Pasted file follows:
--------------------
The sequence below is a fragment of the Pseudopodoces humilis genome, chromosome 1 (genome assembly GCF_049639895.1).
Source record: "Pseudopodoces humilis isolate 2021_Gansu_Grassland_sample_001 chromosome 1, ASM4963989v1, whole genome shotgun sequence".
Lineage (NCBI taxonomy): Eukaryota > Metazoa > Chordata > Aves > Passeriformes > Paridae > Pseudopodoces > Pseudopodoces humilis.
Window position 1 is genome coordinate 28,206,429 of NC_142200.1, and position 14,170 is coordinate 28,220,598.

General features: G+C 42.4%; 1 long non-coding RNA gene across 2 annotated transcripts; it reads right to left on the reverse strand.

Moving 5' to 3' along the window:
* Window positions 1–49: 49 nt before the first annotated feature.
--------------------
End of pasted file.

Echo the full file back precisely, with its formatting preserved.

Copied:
The sequence below is a fragment of the Pseudopodoces humilis genome, chromosome 1 (genome assembly GCF_049639895.1).
Source record: "Pseudopodoces humilis isolate 2021_Gansu_Grassland_sample_001 chromosome 1, ASM4963989v1, whole genome shotgun sequence".
Lineage (NCBI taxonomy): Eukaryota > Metazoa > Chordata > Aves > Passeriformes > Paridae > Pseudopodoces > Pseudopodoces humilis.
Window position 1 is genome coordinate 28,206,429 of NC_142200.1, and position 14,170 is coordinate 28,220,598.

General features: G+C 42.4%; 1 long non-coding RNA gene across 2 annotated transcripts; it reads right to left on the reverse strand.

Moving 5' to 3' along the window:
* Window positions 1–49: 49 nt before the first annotated feature.